Two leading participants in the Women’s Professional Network (WPN) program are Kamakshi Rambhatla and Sharon Davis. From differing backgrounds, both attested to the value of the program in bringing together employees and creating opportunities for growth.
Rambhatla joined Bombardier Australia in 2011 as an electrical engineer after holding roles as a software engineer at General Electric and before that for a company that made simulators for aircrafts for the Indian Airforce. Taking on the role of Testing and Commissioning Engineer in 2017, Rambhatla has worked on Bombardier’s VLocity trains, the Melbourne LRVs and Adelaide trains.
For Davis, working at Bombardier was an opportunity for her to re-enter the workforce after having children. Starting out in marketing and communications, for the past six years Davis has filled the role of HR business partner. In addition to roles on the Melbourne and Adelaide fleet, Davis also worked on the Rail Systems Alliance project.
Both were involved in the Women’s Professional Network and found the connections enabled them to expand their skills to new areas.
“WPN has given me an opportunity to interact and work with some exceptionally talented people I would have never crossed paths with otherwise,” said Rambhatla. “Such platforms encourages one to explore one’s interests and passions along with broadening one’s network, learning new skills and sharpen existing skills along the way.”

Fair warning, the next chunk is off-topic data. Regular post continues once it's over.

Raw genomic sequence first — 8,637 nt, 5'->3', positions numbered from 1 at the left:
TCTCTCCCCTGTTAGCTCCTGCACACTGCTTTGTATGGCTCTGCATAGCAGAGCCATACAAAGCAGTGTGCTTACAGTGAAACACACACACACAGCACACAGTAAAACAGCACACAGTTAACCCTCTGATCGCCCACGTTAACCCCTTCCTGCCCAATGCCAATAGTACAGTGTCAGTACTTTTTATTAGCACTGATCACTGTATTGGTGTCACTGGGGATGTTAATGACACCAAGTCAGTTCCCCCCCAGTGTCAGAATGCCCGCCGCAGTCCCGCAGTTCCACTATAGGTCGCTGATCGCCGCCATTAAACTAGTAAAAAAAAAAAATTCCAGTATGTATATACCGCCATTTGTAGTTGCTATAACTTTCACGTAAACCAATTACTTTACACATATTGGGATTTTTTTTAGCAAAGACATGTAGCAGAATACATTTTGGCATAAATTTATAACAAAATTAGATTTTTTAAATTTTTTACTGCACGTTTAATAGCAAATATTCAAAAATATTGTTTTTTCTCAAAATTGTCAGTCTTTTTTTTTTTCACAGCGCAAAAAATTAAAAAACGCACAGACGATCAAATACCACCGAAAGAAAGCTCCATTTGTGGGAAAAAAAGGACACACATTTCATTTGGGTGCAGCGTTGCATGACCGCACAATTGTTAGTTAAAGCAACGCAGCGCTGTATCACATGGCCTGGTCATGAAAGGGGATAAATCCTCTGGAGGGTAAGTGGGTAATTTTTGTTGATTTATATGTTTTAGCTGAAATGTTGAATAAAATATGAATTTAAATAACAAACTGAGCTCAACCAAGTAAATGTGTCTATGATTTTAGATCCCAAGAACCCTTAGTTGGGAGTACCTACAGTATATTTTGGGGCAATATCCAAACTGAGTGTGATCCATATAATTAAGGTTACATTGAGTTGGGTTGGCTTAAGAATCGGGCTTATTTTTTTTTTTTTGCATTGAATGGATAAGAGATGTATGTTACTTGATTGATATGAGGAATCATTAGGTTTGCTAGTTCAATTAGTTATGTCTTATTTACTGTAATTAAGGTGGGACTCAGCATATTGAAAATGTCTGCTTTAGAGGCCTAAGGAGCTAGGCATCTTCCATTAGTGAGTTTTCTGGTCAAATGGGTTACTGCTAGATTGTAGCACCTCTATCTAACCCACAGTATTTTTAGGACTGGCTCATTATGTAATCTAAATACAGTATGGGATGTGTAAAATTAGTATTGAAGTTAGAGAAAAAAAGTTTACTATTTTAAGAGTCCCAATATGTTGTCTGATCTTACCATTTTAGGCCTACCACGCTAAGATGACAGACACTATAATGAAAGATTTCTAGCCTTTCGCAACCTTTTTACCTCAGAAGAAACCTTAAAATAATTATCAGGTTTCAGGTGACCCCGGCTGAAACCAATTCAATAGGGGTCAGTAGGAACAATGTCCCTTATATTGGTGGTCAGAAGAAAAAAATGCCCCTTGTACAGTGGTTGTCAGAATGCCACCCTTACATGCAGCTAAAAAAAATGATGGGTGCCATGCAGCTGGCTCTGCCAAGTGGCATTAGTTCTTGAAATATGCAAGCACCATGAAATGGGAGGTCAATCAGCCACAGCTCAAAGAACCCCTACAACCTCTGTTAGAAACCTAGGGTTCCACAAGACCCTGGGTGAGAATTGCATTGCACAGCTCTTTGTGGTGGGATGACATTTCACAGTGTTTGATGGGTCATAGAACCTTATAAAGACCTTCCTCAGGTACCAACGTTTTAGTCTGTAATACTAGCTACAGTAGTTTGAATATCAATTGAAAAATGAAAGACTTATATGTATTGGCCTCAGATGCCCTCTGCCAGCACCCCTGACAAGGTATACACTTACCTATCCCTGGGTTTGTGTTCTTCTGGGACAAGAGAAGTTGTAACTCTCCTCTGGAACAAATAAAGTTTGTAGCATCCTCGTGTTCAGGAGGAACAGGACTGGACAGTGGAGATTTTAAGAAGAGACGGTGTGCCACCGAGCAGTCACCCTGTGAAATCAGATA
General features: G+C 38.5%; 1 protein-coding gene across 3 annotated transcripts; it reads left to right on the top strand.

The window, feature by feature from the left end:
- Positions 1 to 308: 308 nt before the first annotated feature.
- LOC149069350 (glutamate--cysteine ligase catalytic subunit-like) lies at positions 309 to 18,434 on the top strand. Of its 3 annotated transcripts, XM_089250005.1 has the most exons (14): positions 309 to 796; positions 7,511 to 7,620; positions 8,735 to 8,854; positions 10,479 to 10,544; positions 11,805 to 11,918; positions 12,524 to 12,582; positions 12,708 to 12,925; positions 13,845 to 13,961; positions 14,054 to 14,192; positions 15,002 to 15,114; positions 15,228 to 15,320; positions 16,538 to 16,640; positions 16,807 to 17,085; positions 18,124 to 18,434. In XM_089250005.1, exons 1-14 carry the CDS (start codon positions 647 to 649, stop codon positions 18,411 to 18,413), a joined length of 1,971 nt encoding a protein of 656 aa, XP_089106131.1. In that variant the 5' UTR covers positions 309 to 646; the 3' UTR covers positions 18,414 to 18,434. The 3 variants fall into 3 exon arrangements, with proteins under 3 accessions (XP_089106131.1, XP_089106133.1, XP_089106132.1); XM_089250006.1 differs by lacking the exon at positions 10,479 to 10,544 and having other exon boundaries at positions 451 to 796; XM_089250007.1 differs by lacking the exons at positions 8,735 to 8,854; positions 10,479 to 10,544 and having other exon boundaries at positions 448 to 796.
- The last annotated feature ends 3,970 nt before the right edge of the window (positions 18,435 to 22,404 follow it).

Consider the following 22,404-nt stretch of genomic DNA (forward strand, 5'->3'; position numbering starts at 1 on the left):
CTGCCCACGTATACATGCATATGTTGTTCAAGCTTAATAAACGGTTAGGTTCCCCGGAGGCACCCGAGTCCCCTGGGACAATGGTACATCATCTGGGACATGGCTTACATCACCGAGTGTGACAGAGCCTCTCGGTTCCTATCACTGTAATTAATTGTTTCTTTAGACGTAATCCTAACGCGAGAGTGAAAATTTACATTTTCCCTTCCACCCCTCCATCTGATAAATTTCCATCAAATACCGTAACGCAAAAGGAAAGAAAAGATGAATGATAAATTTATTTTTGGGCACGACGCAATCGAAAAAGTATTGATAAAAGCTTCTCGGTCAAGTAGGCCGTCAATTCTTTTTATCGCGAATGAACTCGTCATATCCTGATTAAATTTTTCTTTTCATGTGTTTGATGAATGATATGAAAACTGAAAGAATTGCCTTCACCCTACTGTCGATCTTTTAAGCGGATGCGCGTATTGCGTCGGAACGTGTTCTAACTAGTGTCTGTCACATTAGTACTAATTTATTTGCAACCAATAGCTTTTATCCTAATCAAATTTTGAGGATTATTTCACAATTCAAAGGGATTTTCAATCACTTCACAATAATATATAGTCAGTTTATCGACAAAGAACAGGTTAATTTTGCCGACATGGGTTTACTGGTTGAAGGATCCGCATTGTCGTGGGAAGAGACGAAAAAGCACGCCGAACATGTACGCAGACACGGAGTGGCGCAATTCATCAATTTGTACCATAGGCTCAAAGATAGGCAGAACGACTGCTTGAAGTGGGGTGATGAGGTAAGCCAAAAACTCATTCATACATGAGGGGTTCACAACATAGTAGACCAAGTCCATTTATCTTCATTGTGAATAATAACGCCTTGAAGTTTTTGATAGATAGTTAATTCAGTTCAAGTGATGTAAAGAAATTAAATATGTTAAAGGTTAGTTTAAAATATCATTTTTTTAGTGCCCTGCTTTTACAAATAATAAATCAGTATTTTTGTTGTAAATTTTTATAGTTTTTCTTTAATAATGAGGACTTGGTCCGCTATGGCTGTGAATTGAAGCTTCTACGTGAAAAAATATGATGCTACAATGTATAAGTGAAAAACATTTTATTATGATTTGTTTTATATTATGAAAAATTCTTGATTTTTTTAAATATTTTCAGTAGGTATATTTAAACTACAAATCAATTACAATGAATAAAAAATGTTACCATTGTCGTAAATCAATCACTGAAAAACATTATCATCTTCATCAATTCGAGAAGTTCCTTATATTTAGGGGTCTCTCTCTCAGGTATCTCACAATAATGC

Davis explained that the WPN led her to work outside of her specific area and in her case began working on bids as well as strategies to grow the pipeline of women.
“Diversity and inclusion is often considered the domain of human resources. But for diversity and inclusion to thrive, people managers at all levels of the organisation need to own it and walk the talk, from the very point of job design.
“More recently there has been the opportunity to review the impacts of the COVID-19 pandemic and the flow on to redesigning wellness programs across the business,” said Davis.
With training and development selected by the members of the WPN as the highest priority, both Rambhatla and Davis has been involved in passing on skills and knowledge.
“It was my privilege to host interns in the testing & commissioning department and for the WPN program at BT,” said Rambhatla.
“It was immensely satisfying to mentor interns from under-graduate, post graduate and professional development programs and give them an in-sight into of how things are done in the ‘real world’. It was gratifying to know that the students felt a sense of accomplishment at the end of their internship, knowing well, that their contribution was valued and was being used.”
With these experiences so far, Davis has been able to broaden the impact of the WPN to beyond Bombardier by working with the ARA and St Kilda Gatehouse.“The way we operate as a company and contribute to the communities in which we work are key drivers of the change effort,” she said.
As Rambhatla highlights, the rewards have been both personal and professional.
“If I can through my presence or interaction, inspire students or fellow women to consider a career in rail, I would love to be part of that journey – their journey.”